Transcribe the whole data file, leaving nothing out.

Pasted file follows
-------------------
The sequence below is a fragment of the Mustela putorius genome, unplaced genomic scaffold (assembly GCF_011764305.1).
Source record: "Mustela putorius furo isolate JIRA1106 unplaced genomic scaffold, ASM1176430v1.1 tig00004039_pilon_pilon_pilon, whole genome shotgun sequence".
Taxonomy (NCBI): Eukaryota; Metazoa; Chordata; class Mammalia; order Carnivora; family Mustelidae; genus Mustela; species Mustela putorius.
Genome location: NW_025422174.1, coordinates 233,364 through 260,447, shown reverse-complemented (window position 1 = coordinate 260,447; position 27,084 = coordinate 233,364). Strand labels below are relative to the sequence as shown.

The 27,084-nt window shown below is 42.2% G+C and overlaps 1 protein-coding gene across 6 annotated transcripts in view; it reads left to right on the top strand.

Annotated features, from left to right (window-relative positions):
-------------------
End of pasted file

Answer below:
The sequence below is a fragment of the Mustela putorius genome, unplaced genomic scaffold (assembly GCF_011764305.1).
Source record: "Mustela putorius furo isolate JIRA1106 unplaced genomic scaffold, ASM1176430v1.1 tig00004039_pilon_pilon_pilon, whole genome shotgun sequence".
Taxonomy (NCBI): Eukaryota; Metazoa; Chordata; class Mammalia; order Carnivora; family Mustelidae; genus Mustela; species Mustela putorius.
Genome location: NW_025422174.1, coordinates 233,364 through 260,447, shown reverse-complemented (window position 1 = coordinate 260,447; position 27,084 = coordinate 233,364). Strand labels below are relative to the sequence as shown.

The 27,084-nt window shown below is 42.2% G+C and overlaps 1 protein-coding gene across 6 annotated transcripts in view; it reads left to right on the top strand.

Annotated features, from left to right (window-relative positions):